Why Nuclear Energy Deserves a Second Chance

TheReporter By TheReporter, 21st Jun 2010 | Follow this author | RSS Feed
Posted in Wikinut>Writing>Essays

The case for nuclear power and why Three Mile Island and Chernobyl shouldn't matter.

"A new energy source..."

Three score years ago, our fathers brought forth a new energy source—carbon-free, boundless, “too cheap to meter.” Forty years later, it has yet to supplant the tainted technologies of the 19th century, like coal burning. Cancer-causing chemicals from coal generation kill thousands each year. The world’s problems have never been greater. But is this simply our destiny? Can we do nothing about this? No! Nuclear energy can easily replace the benefits fossil fuels have brought us, but without the consequences.

Efficiency

Nuclear power’s high energy density is astonishing. If a kilogram of coal and kilogram of uranium were both mined out of the earth, the coal would power a 100-watt light bulb for about four days. The uranium would power the same light bulb for 180 years. Yes, almost two centuries. Edison could’ve hooked up the first light bulb and it would still be glowing brightly. The high energy density of nuclear power makes it extremely efficient compared to any other energy source.

Safety

No Americans have ever died as a result of nuclear energy generation. Yet the level of attention that nuclear energy gets is unparalleled by any other energy source. When one minor event occurs, like the meltdown at Three Mile Island, the media crawls all over the situation, as if no other incidents take place in other energy generating industries. No one was even injured in the event. Yes, the Chernobyl disaster killed fifty-six and caused the deaths of thousands from radiation. But the power plant was built and run by a nation that probably could not build a safe microwave. What about the one hundred coal miners killed every year? So let us not judge an entire industry based on one event. Let us change our mindsets about something we don’t really understand. Let us remain open to other ideas and opinions regardless of the media’s or environmentalists’ interpretation. Let us hear the facts for ourselves. The fact that no Americans have ever died from nuclear technology proves it is perfectly safe.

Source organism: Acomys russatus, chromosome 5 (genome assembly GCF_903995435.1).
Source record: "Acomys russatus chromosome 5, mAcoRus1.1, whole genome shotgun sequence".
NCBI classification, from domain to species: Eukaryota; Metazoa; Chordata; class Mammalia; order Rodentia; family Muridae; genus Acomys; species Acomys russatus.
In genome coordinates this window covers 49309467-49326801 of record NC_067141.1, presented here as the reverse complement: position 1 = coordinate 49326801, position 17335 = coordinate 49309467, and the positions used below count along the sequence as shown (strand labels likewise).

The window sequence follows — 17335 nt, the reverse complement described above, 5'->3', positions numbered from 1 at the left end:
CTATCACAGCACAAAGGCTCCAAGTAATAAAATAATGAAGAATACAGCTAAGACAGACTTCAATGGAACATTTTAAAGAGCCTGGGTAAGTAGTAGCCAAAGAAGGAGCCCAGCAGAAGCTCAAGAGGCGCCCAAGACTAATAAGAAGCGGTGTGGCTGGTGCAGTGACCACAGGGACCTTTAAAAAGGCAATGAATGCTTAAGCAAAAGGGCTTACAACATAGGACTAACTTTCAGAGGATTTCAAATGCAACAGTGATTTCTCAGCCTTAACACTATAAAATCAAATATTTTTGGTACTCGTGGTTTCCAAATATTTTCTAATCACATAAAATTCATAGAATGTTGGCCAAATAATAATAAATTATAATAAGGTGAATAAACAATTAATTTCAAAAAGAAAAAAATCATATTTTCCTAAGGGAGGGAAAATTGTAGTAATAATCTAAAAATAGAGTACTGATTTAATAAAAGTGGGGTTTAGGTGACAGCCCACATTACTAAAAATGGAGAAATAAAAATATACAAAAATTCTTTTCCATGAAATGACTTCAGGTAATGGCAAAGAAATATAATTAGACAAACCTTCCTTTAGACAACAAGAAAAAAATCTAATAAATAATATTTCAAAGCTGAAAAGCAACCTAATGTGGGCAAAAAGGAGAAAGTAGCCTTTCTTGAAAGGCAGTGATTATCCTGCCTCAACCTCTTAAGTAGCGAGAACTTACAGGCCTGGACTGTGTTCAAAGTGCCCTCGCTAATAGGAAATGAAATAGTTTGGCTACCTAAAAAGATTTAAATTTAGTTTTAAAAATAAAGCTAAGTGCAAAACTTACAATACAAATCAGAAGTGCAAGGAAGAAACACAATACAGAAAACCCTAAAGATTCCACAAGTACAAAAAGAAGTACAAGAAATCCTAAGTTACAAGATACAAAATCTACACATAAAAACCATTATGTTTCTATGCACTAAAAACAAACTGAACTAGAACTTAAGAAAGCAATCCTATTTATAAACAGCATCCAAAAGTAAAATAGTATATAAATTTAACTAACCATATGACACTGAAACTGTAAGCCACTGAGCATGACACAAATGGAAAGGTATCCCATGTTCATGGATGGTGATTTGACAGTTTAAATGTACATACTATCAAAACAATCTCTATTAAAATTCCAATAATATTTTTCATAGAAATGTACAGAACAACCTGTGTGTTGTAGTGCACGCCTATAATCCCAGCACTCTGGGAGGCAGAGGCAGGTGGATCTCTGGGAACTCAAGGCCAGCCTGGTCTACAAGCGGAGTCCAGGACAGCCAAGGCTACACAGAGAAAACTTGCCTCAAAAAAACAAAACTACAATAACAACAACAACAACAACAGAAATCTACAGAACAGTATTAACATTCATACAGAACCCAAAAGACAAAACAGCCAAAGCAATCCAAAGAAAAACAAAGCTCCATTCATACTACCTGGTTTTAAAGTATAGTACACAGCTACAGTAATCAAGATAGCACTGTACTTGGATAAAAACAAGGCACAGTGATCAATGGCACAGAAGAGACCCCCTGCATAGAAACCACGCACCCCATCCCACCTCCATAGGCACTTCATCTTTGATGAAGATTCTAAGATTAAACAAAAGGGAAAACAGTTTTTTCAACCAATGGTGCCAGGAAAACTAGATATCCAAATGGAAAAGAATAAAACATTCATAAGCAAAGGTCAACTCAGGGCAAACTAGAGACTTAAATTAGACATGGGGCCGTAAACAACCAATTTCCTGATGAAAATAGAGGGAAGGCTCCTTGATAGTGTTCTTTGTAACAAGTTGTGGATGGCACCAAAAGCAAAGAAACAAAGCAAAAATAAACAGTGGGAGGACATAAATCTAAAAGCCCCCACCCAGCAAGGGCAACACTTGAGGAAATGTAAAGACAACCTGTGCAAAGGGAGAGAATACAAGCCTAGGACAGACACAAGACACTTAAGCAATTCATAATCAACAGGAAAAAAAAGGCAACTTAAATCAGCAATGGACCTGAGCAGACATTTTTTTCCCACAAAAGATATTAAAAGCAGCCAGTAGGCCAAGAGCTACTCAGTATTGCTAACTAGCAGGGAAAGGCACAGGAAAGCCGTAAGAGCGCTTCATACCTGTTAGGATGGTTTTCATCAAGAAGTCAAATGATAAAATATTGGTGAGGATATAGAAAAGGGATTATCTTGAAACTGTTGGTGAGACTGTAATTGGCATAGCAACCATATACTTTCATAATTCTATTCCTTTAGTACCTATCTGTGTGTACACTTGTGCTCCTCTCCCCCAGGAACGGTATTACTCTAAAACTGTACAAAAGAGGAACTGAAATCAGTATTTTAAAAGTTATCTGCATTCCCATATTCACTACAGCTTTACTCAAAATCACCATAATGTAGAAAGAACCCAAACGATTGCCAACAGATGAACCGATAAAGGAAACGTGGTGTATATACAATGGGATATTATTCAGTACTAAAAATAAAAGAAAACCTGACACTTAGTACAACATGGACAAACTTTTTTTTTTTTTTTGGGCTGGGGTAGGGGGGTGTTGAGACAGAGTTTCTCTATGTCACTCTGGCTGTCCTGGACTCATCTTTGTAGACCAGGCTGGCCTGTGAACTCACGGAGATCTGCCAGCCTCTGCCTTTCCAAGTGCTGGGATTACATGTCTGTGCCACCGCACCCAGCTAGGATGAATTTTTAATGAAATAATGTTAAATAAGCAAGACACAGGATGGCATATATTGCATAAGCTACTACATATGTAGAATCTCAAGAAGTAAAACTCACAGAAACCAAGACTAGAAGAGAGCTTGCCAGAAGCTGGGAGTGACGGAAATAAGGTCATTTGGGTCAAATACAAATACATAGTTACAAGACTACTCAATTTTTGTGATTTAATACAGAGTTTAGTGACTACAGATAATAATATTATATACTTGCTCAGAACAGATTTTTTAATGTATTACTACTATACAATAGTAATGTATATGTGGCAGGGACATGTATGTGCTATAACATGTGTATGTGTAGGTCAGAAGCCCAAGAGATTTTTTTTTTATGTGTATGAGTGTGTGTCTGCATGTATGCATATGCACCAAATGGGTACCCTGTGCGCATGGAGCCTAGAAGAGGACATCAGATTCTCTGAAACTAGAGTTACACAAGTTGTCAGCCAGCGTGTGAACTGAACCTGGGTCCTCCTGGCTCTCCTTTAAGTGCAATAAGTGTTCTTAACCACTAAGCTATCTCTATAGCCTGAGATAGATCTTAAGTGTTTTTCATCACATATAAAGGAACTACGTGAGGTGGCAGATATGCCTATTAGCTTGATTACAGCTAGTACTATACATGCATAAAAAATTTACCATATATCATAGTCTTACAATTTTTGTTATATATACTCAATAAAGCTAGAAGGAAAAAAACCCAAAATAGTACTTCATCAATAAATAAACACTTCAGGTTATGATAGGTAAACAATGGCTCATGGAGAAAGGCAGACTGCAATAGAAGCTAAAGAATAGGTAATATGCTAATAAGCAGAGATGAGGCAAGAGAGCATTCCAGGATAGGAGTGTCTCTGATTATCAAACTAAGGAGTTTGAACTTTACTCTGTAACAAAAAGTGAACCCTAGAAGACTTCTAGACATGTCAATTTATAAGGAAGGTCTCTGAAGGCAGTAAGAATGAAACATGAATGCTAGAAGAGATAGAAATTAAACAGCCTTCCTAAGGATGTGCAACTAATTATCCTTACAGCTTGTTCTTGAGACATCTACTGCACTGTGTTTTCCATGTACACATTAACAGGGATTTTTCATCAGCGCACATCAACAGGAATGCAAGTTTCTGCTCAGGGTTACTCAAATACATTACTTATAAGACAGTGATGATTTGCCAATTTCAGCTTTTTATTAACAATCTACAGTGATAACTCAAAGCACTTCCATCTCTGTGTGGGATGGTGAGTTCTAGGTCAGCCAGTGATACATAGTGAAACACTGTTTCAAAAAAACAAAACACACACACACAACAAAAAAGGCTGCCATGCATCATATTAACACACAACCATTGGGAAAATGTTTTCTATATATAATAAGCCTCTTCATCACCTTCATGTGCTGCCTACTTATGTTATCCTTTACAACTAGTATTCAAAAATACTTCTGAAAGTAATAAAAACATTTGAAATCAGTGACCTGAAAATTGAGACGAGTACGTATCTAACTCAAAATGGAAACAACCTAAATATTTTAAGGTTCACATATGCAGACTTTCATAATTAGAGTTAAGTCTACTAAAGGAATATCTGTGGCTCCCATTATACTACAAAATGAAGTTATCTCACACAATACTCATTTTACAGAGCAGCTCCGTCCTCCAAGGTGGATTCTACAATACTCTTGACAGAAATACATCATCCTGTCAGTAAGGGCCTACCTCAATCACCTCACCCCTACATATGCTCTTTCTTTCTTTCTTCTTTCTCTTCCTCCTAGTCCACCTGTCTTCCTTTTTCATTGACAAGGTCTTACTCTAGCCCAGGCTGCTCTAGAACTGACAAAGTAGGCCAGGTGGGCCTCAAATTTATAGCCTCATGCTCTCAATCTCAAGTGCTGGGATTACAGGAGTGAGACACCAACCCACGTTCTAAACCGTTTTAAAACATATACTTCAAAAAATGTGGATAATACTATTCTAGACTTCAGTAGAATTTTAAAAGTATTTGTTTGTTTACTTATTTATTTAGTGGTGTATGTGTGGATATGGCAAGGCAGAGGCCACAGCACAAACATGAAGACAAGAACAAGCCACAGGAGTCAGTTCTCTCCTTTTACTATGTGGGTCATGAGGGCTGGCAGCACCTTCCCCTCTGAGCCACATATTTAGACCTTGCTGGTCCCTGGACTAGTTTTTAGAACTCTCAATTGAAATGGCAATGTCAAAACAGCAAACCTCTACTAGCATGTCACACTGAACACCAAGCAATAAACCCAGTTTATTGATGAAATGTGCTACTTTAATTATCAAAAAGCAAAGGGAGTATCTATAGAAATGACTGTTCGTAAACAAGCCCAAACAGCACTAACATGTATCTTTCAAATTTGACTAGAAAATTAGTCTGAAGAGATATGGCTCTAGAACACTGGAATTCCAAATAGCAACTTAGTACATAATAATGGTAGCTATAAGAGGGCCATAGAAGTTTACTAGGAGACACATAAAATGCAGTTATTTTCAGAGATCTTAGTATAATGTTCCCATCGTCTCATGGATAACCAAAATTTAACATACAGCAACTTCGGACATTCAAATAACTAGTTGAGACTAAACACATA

The Next Generation of Nuclear Power

Though nuclear reactors produce radioactive waste that can take a few hundred thousand years to decay, this waste can be recycled because it contains 90% uranium. After chemical processing, the spent fuel can be used again in special fast reactors, alleviating concerns about storage. By using this waste again, we not only solve the problem of waste storage but also proliferation concerns because plutonium, a material used to make nuclear weapons, is burned in the fast reactor. When all the power has been extracted, the remaining waste takes only a few hundred years to decay.

In The Future

By burning coal and other fossil fuels, we have built up a society and an infrastructure that our forefathers couldn’t even dream of. But we have also caused turmoil for our natural environment. Will we continue polluting our atmosphere, lakes and streams, and realize the problem when it’s too late? Or will we rise up and confront this problem? So I ask of you to support the establishment of a cleaner, more efficient source of electricity! Nuclear energy.

Tags

Climate Change, Coal, Electricity, Fossil Fuels, Nuclear, Nuclear Power, Renewable Energy

Meet the author

author avatar TheReporter
Currently studying business at the University of California in Los Angeles.

Share this page

moderator Sam Wormleighton moderated this page.
If you have any complaints about this content, please let us know

Comments

author avatar raman13
25th Jun 2010 (#)

Ok ! ! ! ! This is good work

Reply to this comment

author avatar TheReporter
26th Jun 2010 (#)

Thank you raman13!

Reply to this comment

author avatar Sivaramakrishnan A
2nd Mar 2012 (#)

Thought provoking but the stigma of "nuclear" is tough to erace! siva

Reply to this comment

author avatar TheReporter
2nd Mar 2012 (#)

I agree. That is the problem.

Reply to this comment

Add a comment
Username
Can't login?
Password